H.E. Mr. Koichi Haraguchi
Permanent Representative of Japan to the United Nations
On Item 40, "Strengthening of the coordination of humanitarian and disaster relief assistance of the United Nations, including special economic assistance"
21 October 2003
Let me first of all express my deep respect to all UN personnel devoted to humanitarian assistance activities. They are making an admirable contribution to the effort to help people in need, even at the risks of losing their lives. Despite their sincere efforts, however, there are often cases where humanitarian assistance does not fully produce the expected results due to a lack of coordination among donors and UN agencies tackling the same crisis from different angles.
We are of the view that close coordination among donors and various humanitarian agencies and a seamless transition from humanitarian assistance to reconstruction are crucial to achieving effective and mutually reinforcing results, given the limited resources available. Japan once again calls on all donors and humanitarian agencies to work closely together, with OCHA playing a central role in coordinating them.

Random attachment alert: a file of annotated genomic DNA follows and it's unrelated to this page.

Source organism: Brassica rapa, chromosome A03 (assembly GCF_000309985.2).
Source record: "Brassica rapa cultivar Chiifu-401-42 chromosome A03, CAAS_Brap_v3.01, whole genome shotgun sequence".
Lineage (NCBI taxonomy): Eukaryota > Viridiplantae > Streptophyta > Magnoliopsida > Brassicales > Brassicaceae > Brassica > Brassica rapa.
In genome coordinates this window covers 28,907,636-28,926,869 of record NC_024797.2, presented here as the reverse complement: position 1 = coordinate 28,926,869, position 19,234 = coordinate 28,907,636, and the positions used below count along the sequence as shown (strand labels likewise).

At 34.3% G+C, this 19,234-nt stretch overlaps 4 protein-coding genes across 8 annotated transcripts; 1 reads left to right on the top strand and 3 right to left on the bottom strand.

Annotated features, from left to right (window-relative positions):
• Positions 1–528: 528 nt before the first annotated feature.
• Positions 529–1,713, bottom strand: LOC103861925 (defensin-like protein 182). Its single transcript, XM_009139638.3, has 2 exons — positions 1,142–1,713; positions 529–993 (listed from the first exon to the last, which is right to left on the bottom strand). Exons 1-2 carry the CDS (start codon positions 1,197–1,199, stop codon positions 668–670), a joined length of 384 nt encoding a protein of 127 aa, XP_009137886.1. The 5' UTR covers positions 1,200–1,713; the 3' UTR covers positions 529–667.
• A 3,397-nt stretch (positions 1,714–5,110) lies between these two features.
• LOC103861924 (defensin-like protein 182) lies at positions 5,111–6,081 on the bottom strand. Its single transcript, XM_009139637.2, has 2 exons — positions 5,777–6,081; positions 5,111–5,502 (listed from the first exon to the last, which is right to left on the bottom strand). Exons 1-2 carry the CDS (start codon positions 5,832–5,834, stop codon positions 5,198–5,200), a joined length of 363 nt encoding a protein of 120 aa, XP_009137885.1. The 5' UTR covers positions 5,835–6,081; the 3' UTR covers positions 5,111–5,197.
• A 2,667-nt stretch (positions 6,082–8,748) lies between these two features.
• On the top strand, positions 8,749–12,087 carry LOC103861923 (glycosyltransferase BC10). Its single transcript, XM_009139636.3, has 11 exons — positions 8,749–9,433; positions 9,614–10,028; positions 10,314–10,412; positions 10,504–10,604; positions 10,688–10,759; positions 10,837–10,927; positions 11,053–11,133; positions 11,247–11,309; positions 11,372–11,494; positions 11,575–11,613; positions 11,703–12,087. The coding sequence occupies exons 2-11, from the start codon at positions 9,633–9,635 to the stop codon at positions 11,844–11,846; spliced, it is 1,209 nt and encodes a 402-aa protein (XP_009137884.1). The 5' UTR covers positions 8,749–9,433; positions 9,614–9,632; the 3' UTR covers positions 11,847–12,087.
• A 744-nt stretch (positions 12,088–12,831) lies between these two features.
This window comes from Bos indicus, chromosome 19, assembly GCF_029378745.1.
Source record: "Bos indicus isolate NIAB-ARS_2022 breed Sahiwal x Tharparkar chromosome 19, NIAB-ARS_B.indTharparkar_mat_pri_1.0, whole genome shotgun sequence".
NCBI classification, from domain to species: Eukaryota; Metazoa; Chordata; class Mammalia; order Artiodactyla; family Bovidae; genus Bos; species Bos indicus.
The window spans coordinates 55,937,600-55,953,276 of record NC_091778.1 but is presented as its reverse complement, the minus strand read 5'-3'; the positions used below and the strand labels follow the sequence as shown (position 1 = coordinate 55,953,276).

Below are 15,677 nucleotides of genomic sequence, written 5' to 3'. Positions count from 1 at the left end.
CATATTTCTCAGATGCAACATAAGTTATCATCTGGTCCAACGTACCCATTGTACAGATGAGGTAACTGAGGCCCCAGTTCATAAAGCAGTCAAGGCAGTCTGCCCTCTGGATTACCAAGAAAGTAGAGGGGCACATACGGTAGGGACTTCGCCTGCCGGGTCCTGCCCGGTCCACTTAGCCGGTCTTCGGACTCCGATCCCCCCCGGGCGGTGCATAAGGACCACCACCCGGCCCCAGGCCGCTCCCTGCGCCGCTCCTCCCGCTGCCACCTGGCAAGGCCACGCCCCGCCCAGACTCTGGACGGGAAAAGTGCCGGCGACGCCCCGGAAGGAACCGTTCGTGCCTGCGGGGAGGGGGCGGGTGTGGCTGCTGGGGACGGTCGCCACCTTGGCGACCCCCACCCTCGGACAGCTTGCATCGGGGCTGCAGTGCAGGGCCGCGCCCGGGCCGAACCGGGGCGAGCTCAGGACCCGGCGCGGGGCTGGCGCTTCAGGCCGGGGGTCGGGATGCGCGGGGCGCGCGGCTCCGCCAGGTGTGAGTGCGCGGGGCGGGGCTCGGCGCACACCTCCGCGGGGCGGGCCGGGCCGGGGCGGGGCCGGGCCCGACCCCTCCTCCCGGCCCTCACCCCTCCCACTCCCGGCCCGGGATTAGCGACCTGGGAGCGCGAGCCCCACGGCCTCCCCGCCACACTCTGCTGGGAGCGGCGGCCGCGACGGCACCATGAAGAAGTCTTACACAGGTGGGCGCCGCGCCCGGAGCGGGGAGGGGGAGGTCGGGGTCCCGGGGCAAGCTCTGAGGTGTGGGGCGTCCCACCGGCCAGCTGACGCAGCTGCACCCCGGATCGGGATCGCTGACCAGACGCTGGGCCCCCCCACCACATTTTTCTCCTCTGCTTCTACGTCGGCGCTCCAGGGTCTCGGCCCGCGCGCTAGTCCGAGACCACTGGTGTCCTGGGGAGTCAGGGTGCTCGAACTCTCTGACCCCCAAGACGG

In this connection, the Government of Japan welcomes the report of the Commission on Human Security submitted to the Secretary-General last May, which very ably addresses this important issue of the need for UN agencies to deal with a crisis in a comprehensive and integrated manner among other subjects. Our delegation took the liberty of sending a copy of this report to all the missions in New York, and it is our hope that the delegates here will have a chance to read it.
The report says, "assistance is often compartmentalized for different categories of people -- refugees, returnees, internally displaced persons, demobilized combatants -- reflecting the mandates of agencies providing assistance, not overall needs." The areas of assistance are also divided by the mandates of agencies into food, education, medical care, and housing, just to name a few. In reality, however, all forms of activity aimed at helping people in need affect each other. In order to address the real needs of suffering people in an effective manner, UN agencies need to engage in their dedicated work in a more integrated and comprehensive manner.